Kenya, Somalia, and Egypt are other countries where Oromo is spoken. About 30 million people use this language. 

Fun Fact

In the 20th century, sometime between 1974 and 1991, people were banned from speaking or writing the language. In fact, it was considered a crime to use it.


Many of you may be new to this language. Amharic is the primary language spoken in Ethiopia by over 20 million speakers. It belongs to a group of languages referred to as Semitic languages and is the second most spoken one after Arabic. Semitic languages are languages that originated from the Middle East. Other Semitic languages are Arabic and Tigrinya. 

Former rulers imposed the language on the nation to unify the country, and to an extent, they succeeded as it is now the official lingua franca in Ethiopia. However, a large portion of the nation does not speak or understand Amharic.

Fun Fact

Amharic is such a national treasure the capital of Ethiopia is in Amharic. Addis Ababa means New Flower in Amharic. 


Shona is predominantly spoken in Zimbabwe alongside English, with over 10 million speakers. Shona has three distinct dialects- Karanga, Zezuru, and Korekore. While the exact origin of the language cannot be traced, it stems from the Bantu/Nguni language group. It uses a Latin script for writing like many other languages in Southern Africa.

Fun Fact

Shona also has different forms used for other purposes. For example, the low version is used casually, e.g., talking with friends and family at home, while the higher version is used when praying.


This is one of the most widely spoken languages in South Africa, with a coverage of about 10 million people. Other countries where you can find Zulu speakers include Zimbabwe, Mozambique, Malawi, and Swaziland. 

Zulu belongs to the Bantu language group and shares close ties with Xhosa and Ndebele. In fact, the similarities between Zulu and Xhosa are so many that many think they are the same language. This is why a Zulu speaker can understand Xhosa and vice versa.

There are two forms of Zulu language; standard Zulu and urban Zulu. The typical form is taught in schools and focuses on pure language. However, the urban form is used mainly for communication among the youths, and it borrows extensively from the English Language.

Fun Fact

Zulu is not only a language but an entire tribe of people based in South Africa.


After reading this article, your knowledge of popular African languages should’ve expanded significantly. There’s no reason you shouldn’t go a step further in trying to learn one or two of these languages seeing how ground they cover not just in Africa but across the globe. Learning any of these languages is a chance to connect with a new culture.

Learn more about African languages.

Tunisia holiday and tourism guide

With magnificent beaches, vibrant culture, and rich history, there is no mystery as to why Tunisia is one of the most visited countries in Africa. The country has so much to offer it makes it hard to pinpoint exactly what to do once there. That is why we wrote this article- to help you discover the best places to visit in Tunisia.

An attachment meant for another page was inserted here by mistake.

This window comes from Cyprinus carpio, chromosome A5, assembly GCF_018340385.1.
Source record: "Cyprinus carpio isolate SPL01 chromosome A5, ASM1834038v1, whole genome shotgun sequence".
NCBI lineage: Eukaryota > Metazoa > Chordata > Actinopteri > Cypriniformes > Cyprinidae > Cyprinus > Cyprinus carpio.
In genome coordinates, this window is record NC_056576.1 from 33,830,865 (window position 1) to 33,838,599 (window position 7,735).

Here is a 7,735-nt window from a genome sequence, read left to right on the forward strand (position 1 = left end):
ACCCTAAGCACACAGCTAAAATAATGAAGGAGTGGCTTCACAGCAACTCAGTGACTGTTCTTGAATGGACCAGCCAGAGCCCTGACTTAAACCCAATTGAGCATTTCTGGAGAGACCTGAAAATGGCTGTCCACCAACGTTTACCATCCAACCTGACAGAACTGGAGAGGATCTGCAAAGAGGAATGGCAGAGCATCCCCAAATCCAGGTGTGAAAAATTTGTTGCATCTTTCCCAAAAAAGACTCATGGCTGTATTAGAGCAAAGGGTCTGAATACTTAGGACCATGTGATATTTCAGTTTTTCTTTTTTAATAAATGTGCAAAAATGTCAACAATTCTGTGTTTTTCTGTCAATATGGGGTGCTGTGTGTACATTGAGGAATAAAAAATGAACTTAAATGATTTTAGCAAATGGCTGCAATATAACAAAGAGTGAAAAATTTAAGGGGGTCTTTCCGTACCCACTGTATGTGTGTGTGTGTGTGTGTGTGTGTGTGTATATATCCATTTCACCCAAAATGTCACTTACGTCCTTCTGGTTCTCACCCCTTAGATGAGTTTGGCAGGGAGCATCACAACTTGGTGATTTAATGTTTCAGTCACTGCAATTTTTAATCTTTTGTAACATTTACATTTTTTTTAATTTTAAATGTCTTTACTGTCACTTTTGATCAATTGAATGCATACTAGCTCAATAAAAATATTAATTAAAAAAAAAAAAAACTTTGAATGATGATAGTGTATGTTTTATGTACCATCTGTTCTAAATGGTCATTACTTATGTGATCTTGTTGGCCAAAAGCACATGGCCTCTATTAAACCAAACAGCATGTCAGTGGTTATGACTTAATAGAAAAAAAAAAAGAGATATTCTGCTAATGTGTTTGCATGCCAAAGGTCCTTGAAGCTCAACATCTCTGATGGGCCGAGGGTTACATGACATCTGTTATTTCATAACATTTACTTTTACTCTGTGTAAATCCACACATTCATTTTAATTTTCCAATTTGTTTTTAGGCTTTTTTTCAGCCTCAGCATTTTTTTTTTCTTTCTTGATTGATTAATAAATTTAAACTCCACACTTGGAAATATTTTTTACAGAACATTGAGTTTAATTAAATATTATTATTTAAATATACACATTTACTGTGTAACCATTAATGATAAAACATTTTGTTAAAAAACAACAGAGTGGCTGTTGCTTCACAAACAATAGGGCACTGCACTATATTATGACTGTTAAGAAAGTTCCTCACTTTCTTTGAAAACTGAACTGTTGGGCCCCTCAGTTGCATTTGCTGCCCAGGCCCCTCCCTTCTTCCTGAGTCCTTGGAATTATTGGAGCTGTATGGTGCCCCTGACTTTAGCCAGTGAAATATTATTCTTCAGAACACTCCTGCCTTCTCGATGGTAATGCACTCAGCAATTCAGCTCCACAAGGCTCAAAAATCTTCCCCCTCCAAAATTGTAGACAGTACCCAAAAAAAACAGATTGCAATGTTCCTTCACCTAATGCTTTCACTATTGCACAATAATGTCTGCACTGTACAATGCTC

Modern-day Tunisia is sweltering with diverse cultures left behind from ancient civilization. This is evident from some of the structures still standing there today.

We didn’t just list the famous tourist attractions; we also added a few not-so-popular ones.

Top places to visit in Tunisia

Here are the most visited spots in Tunisia:

El Djem Amphitheater

El Djem Amphitheater
Photo: WorldAllDetails

Tunisia is famous for being littered with ancient ruins from the Roman Empire. A testament to this is the El Djem Amphitheater.

The incredible structure has remained well-preserved over the years and remains one of the greatest highlights of sightseeing in Tunisia today. It is regarded as one of the best architectural structures left standing in the world.

You don’t have to look at it when you get there. Visitors and tourists are allowed to walk the corridors under the arena- and feel just like the gladiators did. You can also sit in the theater and imagine the kind of battles that took place in this very spot.


Djerba, Tunisia
Photo: Vincci Hotels

Djerba islands offer all its guests the perfect beach escape. Houmt Souk is the main attraction of the island. Like other parts of Tunisia, whitewashed houses are seen everywhere. The town also doubles as a famous shopping center where many handcrafts vendors showcase their wares

However, in a town like Houmt Souk, you want to be on the beach enjoying the sun on your skin or a cool drink under trimmed palm trees.


Carthage, Tunisia
Photo: TourHQ

The city’s name stirs up images of famous Greek characters such as Dido and Hannibal and stories set on the Mediterranean sea.  These are just a few reasons why Carthage is one of the most visited sites in Tunisia. The city has suffered centuries of Muslim attacks and Punic wars, leaving it the deserted ruin we see today.